What to do? What to do? To lose weight…

Probably due to a selective memory, even after living a full and admittedly self-indulgent life, when asked recently what regrets I have, I only thought of one. My Dad, who had a very curious mind, was never able to experience Google. All of recorded history and all of known information at our fingertips. Whew! Well, I sure take advantage of it, and that’s exactly where I went to find some data to inspire this column about our health. I asked the following questions in sequence:

  • What is the leading cause of death in the U.S.? Heart disease.
  • What are the leading risk factors for heart disease in the U.S.? Obesity and high blood pressure.
  • What is the leading cause of obesity in the U.S.? Insufficient physical activity.
  • What is the leading cause of high blood pressure in the U.S.? Not enough regular physical activity.

These are facts. Measurable recorded facts. And yet, when I tell someone I have a personal fitness training business the first question is about diet. I didn’t say I was a registered dietitian (RD) or a registered nutritionist dietitian (RDN), so I’ve always found it odd this query focuses there.

I know, I know, many of you may want me to at least pay homage to dietary strategies. OK, I will. But briefly. A few years ago, I went to Africa a couple of times (to climb Mt. Kilimanjaro). I know what the dietary practices are there because I saw them. I know what physical activities are required to survive because I observed them, too. In the U.S. almost 40 percent (39.4 percent) of us are obese and 65 percent are overweight. I spent about two weeks in Africa. Tanzania, to be specific. I saw thousands of people. I saw three obese people. Three.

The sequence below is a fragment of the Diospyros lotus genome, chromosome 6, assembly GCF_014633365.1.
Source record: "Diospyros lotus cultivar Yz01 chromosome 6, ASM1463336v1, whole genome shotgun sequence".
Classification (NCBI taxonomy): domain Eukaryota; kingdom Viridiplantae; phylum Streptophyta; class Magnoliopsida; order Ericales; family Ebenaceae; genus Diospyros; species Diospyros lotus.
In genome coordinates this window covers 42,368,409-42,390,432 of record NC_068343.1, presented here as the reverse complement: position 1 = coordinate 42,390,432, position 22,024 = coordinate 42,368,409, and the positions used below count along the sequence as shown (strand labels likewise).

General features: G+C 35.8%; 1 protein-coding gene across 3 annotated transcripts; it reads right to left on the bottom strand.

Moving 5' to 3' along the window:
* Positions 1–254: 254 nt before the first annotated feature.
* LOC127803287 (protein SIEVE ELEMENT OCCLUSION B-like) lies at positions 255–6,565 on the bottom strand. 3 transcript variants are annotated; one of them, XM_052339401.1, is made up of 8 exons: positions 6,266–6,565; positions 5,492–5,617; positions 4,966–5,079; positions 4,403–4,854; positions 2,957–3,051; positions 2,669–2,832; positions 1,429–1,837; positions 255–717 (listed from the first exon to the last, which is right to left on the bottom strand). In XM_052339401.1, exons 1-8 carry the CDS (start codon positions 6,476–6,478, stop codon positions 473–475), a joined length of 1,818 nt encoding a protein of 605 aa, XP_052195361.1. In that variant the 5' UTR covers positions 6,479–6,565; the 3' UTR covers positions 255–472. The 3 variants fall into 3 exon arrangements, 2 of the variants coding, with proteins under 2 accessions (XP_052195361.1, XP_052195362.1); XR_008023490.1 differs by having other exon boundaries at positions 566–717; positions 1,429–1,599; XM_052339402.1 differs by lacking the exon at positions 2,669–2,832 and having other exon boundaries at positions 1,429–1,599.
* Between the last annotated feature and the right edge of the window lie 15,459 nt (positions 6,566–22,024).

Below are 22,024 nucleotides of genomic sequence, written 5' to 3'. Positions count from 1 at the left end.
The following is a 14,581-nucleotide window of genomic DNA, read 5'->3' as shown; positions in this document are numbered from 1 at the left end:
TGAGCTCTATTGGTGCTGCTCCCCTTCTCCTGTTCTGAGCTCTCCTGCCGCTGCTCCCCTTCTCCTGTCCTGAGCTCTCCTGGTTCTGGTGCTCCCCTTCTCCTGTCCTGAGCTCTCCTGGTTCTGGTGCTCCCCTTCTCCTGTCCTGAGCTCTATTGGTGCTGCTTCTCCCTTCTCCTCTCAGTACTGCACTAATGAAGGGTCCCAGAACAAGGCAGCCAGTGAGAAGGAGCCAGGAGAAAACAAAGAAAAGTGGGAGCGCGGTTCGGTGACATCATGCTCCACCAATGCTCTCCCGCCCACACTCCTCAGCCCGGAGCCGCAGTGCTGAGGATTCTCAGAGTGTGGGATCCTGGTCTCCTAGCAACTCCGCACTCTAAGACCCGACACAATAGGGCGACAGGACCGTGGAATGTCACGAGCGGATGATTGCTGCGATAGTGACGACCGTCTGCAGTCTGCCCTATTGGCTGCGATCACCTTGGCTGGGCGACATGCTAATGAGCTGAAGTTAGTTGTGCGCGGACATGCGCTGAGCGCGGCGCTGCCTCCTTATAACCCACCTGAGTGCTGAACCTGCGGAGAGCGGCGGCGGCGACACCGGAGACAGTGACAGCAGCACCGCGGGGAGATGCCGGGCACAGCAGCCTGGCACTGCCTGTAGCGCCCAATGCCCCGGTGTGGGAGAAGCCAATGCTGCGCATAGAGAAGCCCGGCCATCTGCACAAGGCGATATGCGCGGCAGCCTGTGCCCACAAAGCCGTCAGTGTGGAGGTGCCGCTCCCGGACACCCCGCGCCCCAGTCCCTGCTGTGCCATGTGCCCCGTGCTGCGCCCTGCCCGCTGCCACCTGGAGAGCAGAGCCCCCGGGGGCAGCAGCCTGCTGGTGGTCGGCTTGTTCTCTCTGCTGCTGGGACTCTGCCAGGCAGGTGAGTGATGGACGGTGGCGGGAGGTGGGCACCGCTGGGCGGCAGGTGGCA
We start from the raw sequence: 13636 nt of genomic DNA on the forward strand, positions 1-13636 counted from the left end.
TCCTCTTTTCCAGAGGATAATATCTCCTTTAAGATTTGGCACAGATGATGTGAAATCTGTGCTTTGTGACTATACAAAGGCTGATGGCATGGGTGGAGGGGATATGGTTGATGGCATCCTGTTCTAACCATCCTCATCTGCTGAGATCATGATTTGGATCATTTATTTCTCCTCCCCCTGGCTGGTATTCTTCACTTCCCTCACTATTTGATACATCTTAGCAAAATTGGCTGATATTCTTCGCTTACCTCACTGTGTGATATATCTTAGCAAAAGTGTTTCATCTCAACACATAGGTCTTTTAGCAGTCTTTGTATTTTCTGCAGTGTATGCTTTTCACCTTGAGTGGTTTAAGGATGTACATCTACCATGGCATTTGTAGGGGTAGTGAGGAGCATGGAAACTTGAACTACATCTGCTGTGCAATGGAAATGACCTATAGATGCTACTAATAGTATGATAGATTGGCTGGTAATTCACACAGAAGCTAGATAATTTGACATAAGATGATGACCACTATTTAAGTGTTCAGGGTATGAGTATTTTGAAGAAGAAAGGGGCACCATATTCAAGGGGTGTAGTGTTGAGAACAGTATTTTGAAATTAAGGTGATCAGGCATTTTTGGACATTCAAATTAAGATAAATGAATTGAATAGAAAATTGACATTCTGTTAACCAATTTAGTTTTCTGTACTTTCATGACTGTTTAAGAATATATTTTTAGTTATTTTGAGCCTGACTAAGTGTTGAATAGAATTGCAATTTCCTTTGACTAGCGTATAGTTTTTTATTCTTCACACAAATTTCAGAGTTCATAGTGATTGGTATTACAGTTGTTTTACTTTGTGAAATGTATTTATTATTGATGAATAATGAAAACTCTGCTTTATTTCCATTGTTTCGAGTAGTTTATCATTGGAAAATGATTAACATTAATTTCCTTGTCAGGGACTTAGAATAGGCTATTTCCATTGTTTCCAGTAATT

Now, back to the above measurable facts which I’m qualified to discuss and hopefully will inspire some healthy behaviors. Without readily available processed packaged high-calorie foods and drinks, combined with the amount of physical activity required just to get through their day, the Tanzanians don’t get fat. They walk and carry and plant and harvest. Their day is very active physically. That’s my dietary guidance.

While improving the quality of your nutrition will benefit your overall health in many, many ways, it’s just not the key to losing body fat. To lose body fat and keep it off, we need to be more physically active.

I’m writing this in January so all media is bursting with information and clever secret tips and plans about losing body fat in 2024. But this is not a secret. This is not a mystery. Life in the U.S. is easy. Very easy physically. If any of us eat more calories than we burn, the excess is stored as fat. But unhealthy food and drink is everywhere. And it tastes good. What to do? What to do?

Glad you asked. In case you think my “dietary guidance” seems oversimplified, I’ll offer this qualified guide for “What to do?” C’mon, this is not complicated. And it’s not oversimplified; it is simple. The clear unavoidable answer is: More. Stop eating and drinking all the stuff you already know you should not be consuming, of course. But “What to actually do?”

More. I think that’s why the initial questions are always about dietary plans. It’s easier to plan changes than to actually do more.